Nara, in the Yamato region of Japan, was the country's capital from 710 to 784, and the cradle of traditional Japanese culture.
This special display ran in two rooms: the Asahi Shimbun Displays (Room 3) had treasures from Hōryūji, one of Japan's oldest Buddhist temples, dating between the AD 600s and 700s. The Mitsubishi Corporation Japanese Galleries (Room 93) featured sacred sculptures and paintings from the great temples and shrines of Nara, from the AD 700s to the 1400s.
The Buddhist religion was introduced to Japan from China and Korea in the AD 500s, along with writing and new forms of government, transforming indigenous culture. For most of Japanese history, Buddhism has flourished alongside Shinto, native beliefs in kami (deities of nature and ancestors). In Nara, Shinto kami came to be regarded as emanations and protectors of Buddhist deities.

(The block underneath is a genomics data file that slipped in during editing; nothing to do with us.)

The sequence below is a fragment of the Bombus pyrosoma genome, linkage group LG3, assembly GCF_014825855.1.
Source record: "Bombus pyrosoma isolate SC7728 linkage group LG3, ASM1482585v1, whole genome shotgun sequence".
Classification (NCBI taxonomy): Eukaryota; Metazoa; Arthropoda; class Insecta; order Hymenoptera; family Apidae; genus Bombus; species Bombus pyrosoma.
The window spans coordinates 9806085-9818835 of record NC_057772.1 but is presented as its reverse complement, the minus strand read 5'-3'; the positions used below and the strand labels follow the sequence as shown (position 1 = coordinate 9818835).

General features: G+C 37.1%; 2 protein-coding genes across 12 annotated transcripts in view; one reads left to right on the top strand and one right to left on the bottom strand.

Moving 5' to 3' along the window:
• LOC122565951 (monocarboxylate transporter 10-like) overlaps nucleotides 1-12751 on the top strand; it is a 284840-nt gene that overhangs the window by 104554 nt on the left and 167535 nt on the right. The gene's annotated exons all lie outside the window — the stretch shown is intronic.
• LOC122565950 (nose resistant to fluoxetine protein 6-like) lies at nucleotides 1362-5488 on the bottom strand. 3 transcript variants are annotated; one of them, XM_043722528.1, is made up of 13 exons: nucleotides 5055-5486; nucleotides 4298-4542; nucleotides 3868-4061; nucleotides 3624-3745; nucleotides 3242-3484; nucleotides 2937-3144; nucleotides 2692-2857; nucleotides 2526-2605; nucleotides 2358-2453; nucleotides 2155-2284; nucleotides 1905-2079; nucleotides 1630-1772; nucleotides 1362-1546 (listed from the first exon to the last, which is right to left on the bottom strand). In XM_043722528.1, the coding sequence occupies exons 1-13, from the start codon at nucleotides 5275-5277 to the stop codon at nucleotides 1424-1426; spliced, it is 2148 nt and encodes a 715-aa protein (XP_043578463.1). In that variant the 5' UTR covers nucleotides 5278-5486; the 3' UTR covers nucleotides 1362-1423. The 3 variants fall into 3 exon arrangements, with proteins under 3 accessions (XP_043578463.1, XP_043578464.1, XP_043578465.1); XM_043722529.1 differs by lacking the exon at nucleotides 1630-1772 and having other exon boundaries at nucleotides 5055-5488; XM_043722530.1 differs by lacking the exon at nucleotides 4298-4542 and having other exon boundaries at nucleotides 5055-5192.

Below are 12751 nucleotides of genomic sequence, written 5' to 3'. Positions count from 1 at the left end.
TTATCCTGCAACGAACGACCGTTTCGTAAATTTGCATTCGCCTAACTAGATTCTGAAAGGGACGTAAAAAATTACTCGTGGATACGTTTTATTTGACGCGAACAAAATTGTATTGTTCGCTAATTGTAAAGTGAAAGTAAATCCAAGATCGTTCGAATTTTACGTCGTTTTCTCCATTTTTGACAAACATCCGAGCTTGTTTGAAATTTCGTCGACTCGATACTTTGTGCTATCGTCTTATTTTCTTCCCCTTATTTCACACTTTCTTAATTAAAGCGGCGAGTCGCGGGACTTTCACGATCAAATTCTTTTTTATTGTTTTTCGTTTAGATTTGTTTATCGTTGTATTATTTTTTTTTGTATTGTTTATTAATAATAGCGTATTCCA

These displays were made possible by the support of The Asahi Shimbun Company, longstanding corporate sponsors of the British Museum. The Asahi Shimbun is a Japanese leading newspaper and the company also provides a substantial information service via the internet. The company has a century-long tradition of philanthropic support, notably staging key exhibitions in Japan on art, culture and history from around the world. In addition to the Asahi Shimbun Displays, The Asahi Shimbun Company is a committed supporter of the British Museum touring exhibition programme in Japan, and funder of The Asahi Shimbun Gallery of Amaravati sculpture in Room 33a.